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Rightsizing root phenotypes for drought resistance

Authors:

Jonathan P. Lynch

Source:

Journal of Experimental Botany, in press

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Abstract:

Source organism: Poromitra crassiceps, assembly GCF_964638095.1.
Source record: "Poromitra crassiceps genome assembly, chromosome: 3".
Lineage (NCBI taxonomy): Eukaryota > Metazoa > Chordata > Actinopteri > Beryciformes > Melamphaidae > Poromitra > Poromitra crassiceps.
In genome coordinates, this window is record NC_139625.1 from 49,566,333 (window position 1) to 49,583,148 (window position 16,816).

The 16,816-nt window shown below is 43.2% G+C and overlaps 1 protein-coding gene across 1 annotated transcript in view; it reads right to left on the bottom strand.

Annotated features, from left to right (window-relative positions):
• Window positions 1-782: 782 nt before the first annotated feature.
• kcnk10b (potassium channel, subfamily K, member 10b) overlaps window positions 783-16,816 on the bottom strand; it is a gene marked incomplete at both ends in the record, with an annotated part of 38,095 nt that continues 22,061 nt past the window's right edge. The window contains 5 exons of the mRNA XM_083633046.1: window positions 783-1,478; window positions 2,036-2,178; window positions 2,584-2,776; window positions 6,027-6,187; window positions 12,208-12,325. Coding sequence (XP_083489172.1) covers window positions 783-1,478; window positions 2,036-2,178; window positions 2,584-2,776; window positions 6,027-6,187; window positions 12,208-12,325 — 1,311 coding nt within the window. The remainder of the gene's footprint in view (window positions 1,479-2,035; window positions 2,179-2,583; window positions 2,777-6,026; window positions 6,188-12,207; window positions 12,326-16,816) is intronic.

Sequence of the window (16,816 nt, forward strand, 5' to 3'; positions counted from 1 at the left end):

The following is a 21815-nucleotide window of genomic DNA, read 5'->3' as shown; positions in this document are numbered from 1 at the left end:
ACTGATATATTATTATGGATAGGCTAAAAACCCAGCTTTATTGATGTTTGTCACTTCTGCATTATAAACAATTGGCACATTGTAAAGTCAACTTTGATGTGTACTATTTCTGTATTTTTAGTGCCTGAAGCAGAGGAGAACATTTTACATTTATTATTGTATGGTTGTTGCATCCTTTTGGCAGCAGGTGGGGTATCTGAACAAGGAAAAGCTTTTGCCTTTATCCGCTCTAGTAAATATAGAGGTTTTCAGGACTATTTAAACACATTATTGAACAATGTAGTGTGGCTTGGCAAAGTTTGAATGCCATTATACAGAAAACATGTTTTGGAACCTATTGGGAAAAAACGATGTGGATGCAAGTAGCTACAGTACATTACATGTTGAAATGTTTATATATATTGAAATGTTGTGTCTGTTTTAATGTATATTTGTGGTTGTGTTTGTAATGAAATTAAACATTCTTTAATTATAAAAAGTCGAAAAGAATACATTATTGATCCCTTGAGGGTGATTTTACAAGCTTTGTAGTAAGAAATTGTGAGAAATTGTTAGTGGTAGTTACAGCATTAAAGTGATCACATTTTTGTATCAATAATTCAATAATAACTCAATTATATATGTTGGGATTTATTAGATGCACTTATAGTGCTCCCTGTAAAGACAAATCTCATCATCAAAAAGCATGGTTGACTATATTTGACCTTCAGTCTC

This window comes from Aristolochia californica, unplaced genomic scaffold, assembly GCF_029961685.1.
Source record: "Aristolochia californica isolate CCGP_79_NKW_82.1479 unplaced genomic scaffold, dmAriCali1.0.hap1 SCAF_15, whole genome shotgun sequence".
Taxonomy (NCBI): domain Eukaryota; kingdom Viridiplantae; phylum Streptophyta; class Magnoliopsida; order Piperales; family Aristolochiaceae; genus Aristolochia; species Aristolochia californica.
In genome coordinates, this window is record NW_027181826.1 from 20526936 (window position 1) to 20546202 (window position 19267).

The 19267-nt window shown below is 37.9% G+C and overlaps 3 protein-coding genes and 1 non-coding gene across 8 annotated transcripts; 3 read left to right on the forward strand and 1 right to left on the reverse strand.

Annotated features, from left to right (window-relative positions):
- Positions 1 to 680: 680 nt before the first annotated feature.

I propose that reduced root development would be advantageous for drought resistance in high-input agroecosystems. Selection regimes for crop ancestors and landraces include multiple stresses, intense competition, and variable resource distribution, which favored prolific root production, developmental plasticity in response to resource availability, and maintenance of unspecialized root tissues. High-input agroecosystems have removed many of these constraints to root function. Therefore, root phenotypes that focus on water capture at the expense of ancestral adaptations would be better suited to high-input agroecosystems. Parsimonious architectural phenotypes include fewer axial roots, reduced density of lateral roots, reduced growth responsiveness to local resource availability, and greater loss of roots that do not contribute to water capture. Parsimonious anatomical phenotypes include reduced number of cortical cell files, greater loss of cortical parenchyma to aerenchyma and senescence, and larger cortical cell size. Parsimonious root phenotypes may be less useful in low-input agroecosystems, which are characterized by multiple challenges and tradeoffs for root function in addition to water capture. Analysis of the fitness landscape of root phenotypes is a complex challenge that will be aided by the development of robust functional-structural models capable of simulating the dynamics of root-soil interactions.